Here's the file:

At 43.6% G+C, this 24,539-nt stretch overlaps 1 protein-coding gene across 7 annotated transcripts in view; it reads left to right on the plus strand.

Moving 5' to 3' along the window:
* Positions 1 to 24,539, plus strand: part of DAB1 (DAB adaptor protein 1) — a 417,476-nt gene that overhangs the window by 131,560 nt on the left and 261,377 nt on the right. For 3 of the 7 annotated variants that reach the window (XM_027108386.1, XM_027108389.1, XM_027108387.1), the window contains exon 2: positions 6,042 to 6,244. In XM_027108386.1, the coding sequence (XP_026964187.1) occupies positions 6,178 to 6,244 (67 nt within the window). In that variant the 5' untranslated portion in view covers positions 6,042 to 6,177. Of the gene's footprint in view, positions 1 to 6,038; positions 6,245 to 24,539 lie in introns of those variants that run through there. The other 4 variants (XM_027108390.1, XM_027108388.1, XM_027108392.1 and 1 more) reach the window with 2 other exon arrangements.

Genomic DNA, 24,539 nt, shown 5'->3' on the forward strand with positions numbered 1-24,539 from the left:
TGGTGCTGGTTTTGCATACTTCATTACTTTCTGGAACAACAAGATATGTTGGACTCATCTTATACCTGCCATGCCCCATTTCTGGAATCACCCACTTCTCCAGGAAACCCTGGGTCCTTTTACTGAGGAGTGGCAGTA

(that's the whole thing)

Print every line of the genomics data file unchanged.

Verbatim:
At 43.6% G+C, this 24,539-nt stretch overlaps 1 protein-coding gene across 7 annotated transcripts in view; it reads left to right on the plus strand.

Moving 5' to 3' along the window:
* Positions 1 to 24,539, plus strand: part of DAB1 (DAB adaptor protein 1) — a 417,476-nt gene that overhangs the window by 131,560 nt on the left and 261,377 nt on the right. For 3 of the 7 annotated variants that reach the window (XM_027108386.1, XM_027108389.1, XM_027108387.1), the window contains exon 2: positions 6,042 to 6,244. In XM_027108386.1, the coding sequence (XP_026964187.1) occupies positions 6,178 to 6,244 (67 nt within the window). In that variant the 5' untranslated portion in view covers positions 6,042 to 6,177. Of the gene's footprint in view, positions 1 to 6,038; positions 6,245 to 24,539 lie in introns of those variants that run through there. The other 4 variants (XM_027108390.1, XM_027108388.1, XM_027108392.1 and 1 more) reach the window with 2 other exon arrangements.

Genomic DNA, 24,539 nt, shown 5'->3' on the forward strand with positions numbered 1-24,539 from the left:
TGGTGCTGGTTTTGCATACTTCATTACTTTCTGGAACAACAAGATATGTTGGACTCATCTTATACCTGCCATGCCCCATTTCTGGAATCACCCACTTCTCCAGGAAACCCTGGGTCCTTTTACTGAGGAGTGGCAGTA